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Profits don't help Yahoo stock

Despite a stronger-than-expected quarter, Yahoo's stock tumbles as low as 9 percent in morning trading.

Yahoo (YHOO) may have surprised Wall Street with a stronger-than-expected first quarter, but the company got a surprise of its own when its its stock tumbled as much as 9 percent in morning trading.

Analysts pointed to investors' profit-taking and, to a lesser degree, some concern over the company's utilization of inventory --or page views a day that are sold to advertisers.

Shares of Yahoo fell as low as 31-3/8 this morning before closing at 32-3/4, down 1-3/4 from yesterday. The search engine also generated volume of nearly 1.5 million shares.

"Yahoo has had a great run on its stock since mid-March and we may be seeing some profit-taking on the news," said Jamie Kiggen, an analyst with Cowen & Company. "There's a lot of momentum investors in the stock and if they think there won't be anymore news for awhile to move the stock, then they just take their profits."

Yahoo reported yesterday net profits of $210,000, or 1 cent a share, compared with net earnings of $81,000, or zero per share, a year ago. Wall Street had expected the company to post a loss of 3 cents a share for the quarter.

Montgomery Securities analyst David Readerman said this pattern among investors selling shares after tech companies post stronger-than-expected quarters may continue until the majority of earnings for the larger companies like Microsoft and Intel are announced.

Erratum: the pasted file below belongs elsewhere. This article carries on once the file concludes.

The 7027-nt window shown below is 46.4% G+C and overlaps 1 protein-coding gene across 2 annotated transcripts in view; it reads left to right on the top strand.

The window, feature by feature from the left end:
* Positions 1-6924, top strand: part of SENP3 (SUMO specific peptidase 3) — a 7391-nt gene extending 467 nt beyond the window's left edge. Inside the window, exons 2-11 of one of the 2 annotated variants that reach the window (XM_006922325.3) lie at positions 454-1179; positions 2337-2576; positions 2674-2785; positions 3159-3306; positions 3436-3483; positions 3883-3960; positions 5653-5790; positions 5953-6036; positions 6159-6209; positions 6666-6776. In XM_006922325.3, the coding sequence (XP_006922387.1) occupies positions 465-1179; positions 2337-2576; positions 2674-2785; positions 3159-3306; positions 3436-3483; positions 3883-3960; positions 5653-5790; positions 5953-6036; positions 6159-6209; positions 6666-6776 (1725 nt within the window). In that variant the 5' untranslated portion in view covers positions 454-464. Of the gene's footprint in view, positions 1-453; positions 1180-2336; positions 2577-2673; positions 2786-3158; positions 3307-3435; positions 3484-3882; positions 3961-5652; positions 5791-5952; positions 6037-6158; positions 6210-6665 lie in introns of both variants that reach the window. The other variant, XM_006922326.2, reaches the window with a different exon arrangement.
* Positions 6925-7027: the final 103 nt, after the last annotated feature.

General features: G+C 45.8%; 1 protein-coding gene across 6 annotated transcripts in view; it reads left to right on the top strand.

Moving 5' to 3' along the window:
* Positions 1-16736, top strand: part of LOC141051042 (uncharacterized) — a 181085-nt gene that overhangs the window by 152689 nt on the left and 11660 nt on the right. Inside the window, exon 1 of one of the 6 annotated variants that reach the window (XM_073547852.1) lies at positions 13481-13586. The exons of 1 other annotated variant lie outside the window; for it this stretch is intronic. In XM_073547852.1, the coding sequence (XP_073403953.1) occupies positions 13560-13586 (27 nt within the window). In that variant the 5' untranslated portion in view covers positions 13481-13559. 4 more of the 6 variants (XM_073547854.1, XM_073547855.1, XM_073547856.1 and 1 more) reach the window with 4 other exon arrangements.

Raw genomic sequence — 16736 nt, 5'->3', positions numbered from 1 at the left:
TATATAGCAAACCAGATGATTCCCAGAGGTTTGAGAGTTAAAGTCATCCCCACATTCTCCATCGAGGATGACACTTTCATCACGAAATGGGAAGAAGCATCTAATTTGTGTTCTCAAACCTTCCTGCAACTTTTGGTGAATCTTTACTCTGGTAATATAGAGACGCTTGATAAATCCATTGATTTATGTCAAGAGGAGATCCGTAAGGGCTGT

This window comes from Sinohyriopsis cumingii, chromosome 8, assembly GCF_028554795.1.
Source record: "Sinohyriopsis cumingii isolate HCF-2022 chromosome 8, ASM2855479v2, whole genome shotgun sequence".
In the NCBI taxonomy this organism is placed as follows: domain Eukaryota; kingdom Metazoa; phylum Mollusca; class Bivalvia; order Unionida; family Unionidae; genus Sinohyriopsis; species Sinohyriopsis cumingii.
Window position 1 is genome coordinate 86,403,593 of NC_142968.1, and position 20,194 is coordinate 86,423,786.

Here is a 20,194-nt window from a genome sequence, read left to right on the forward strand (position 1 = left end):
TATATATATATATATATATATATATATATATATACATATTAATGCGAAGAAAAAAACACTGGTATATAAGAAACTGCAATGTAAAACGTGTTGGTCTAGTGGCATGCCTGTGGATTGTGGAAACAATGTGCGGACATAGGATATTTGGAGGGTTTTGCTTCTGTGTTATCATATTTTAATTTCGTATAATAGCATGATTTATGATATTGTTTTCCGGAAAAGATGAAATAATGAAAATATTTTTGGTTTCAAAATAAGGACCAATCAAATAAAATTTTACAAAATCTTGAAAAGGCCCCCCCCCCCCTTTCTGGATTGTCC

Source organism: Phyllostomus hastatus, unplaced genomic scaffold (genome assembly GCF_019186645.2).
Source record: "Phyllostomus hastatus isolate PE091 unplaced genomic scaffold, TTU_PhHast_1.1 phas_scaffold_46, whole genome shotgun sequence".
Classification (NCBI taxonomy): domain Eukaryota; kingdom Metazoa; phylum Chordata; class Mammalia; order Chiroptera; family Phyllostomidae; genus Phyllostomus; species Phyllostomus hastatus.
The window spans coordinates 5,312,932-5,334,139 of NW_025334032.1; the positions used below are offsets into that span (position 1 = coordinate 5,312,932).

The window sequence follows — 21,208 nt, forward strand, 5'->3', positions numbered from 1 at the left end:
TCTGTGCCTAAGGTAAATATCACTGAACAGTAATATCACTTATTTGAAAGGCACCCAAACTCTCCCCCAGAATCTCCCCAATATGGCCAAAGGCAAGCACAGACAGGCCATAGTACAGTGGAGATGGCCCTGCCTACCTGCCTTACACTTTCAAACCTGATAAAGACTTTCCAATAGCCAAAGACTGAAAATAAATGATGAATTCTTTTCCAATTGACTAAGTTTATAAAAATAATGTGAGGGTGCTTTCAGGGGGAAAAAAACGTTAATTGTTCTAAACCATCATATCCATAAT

"We're seeing a general market environment where stocks are traded up in anticipation of the [quarterly] numbers, but then fall off after they're reported," Readerman said, pointing Seagate as a recent example. (See related story.)

Meanwhile, Cowen and Company's Kiggen said Yahoo's sell-off may also be the result of investors misreading Yahoo's performance.

"Some investors expressed concern about Yahoo's inventory utilization, which was down over the December quarter," Kiggen said. "But that decline was a function of the traffic they generated during the quarter."

Kiggen likened the event to a car dealership receiving twice the number of cars usually shipped, but having roughly has the same number of sales representatives to sell the vehicles. That utilization figure, as a result, would be down.

Yahoo saw a 50 percent increase in traffic to an average of 30 million page views per day in March.

But the increase in traffic to its sites is what drives advertising revenues to Yahoo's pocketbook.

Kiggen added that shares of other search engine companies may get a boost from Yahoo's results. But in morning trading Infoseek (SEEK) and Excite (XCIT) dipped down after a two-day uptick. And Lycos (LCOS) was up, after spending a couple of days down.